I just got my mountain bike back from the shop after a frame warranty, and they replaced my chain as it was apparently worn (2x11). They recommended changing the cassette and chainrings while I was at it, but I wanted to inspect those myself before making those relatively expensive changes.
Choose a different shop the next time. There is absolutely no reason to change the chainrings when changing the chain. In fact, the converse is true: if you change the chainrings, you MAY need to change a worn chain to a new one.
The rule is that a new driving component may not drive a worn driven component. So everything rearwards MAY need to be changed. So,
- If you only change a cassette, you're fine
- If you change a chain, you MAY need to change the cassette
- If you change a chainring / chainrings, you MAY need to change the chain, which MAY necessitate you to change the cassette as well
Note the word "may". Only testing will reveal if the chain skips.
Thus, reputable bicycle shops do a test. If changing a chain, they don't blindly suggest changing the cassette as well, but rather test whether the chain skips on the worn cassette.
how does lubricating the chain stop the cassette and chainrings from wearing?
If the chain is not lubricated, it wears rapidly. A worn chain has longer link spacing, thus not driving a cassette sprocket perfectly. The load on the cassette sprocket teeth is concentrated on one tooth, quickly altering the shape of the tooth to be such that it only works with the existing worn chain and no longer works with a new chain. This effect is largest on the most-used sprockets and smallest sprockets.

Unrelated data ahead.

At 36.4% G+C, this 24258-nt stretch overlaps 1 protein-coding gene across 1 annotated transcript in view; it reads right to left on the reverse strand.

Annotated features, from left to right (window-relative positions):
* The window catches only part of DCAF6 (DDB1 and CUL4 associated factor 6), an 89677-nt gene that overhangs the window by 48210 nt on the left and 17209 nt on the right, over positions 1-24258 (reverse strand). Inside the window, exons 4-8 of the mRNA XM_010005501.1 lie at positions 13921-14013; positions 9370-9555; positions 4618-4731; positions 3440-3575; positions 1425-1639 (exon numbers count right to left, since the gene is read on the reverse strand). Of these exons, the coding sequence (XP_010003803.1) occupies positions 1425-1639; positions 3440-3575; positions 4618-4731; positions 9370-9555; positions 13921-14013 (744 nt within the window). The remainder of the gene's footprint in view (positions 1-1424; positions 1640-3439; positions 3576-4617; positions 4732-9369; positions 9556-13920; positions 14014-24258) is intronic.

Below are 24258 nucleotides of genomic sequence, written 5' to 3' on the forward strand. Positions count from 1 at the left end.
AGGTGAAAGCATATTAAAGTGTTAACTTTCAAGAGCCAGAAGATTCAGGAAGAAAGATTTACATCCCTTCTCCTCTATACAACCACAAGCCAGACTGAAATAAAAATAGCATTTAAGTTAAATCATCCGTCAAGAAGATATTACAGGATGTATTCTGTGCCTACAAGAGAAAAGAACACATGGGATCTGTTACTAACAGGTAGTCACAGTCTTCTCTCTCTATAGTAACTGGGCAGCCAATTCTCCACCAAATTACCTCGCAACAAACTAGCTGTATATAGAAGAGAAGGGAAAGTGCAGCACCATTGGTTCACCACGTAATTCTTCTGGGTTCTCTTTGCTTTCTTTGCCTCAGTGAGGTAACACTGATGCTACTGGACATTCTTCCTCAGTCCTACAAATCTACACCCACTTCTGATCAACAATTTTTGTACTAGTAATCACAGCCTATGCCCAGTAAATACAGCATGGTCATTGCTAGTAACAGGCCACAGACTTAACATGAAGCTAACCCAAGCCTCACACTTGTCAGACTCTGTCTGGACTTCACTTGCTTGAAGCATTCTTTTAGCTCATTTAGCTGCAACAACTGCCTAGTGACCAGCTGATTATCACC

If the chain is lubricated, it wears less rapidly (assuming you clean the chain prior to re-lubrication and only re-lubricate if the chain clearly needs more lubricant, i.e. it is starting to squeak).
A chain excessively lubricated will carry dirt from the outside of the chain to the innards, wearing the chain very rapidly.
Thus, the golden middle path is to lubricate only a chain that clearly needs lubricant, clean it before lubrication, and wipe the excess lubricant away so that the excessive lubrication does not cause rapid chain wear.
You’re not supposed to cover the cassette nor chainrings in lube, so what is preventing them from wearing?
It's the chain wear that wears the cassette and the chainrings. The chainring wear is not dangerous but the cassette wear is. When changing a worn chain, you may need to change the cassette or some of its individual sprockets. You almost never have to change chainrings.
This corroborates to the fact that I now experience chain slippage every so often when using the new chain. This surely can’t be normal, what am I doing wrong?
You (or the shop) caught chain wear too late. Replace the chain earlier, and the sprockets are more likely to work with a new chain.
So you in this very special case need to replace the cassette as well, but not the chainrings. For the new chain, purchase a Shimano TL-CN42 chainwear indicator. The Shimano wear indicator is the only accurate wear indicator I'm aware of. All of the others are complete and total garbage and not worth spending money on. See this explanation for details.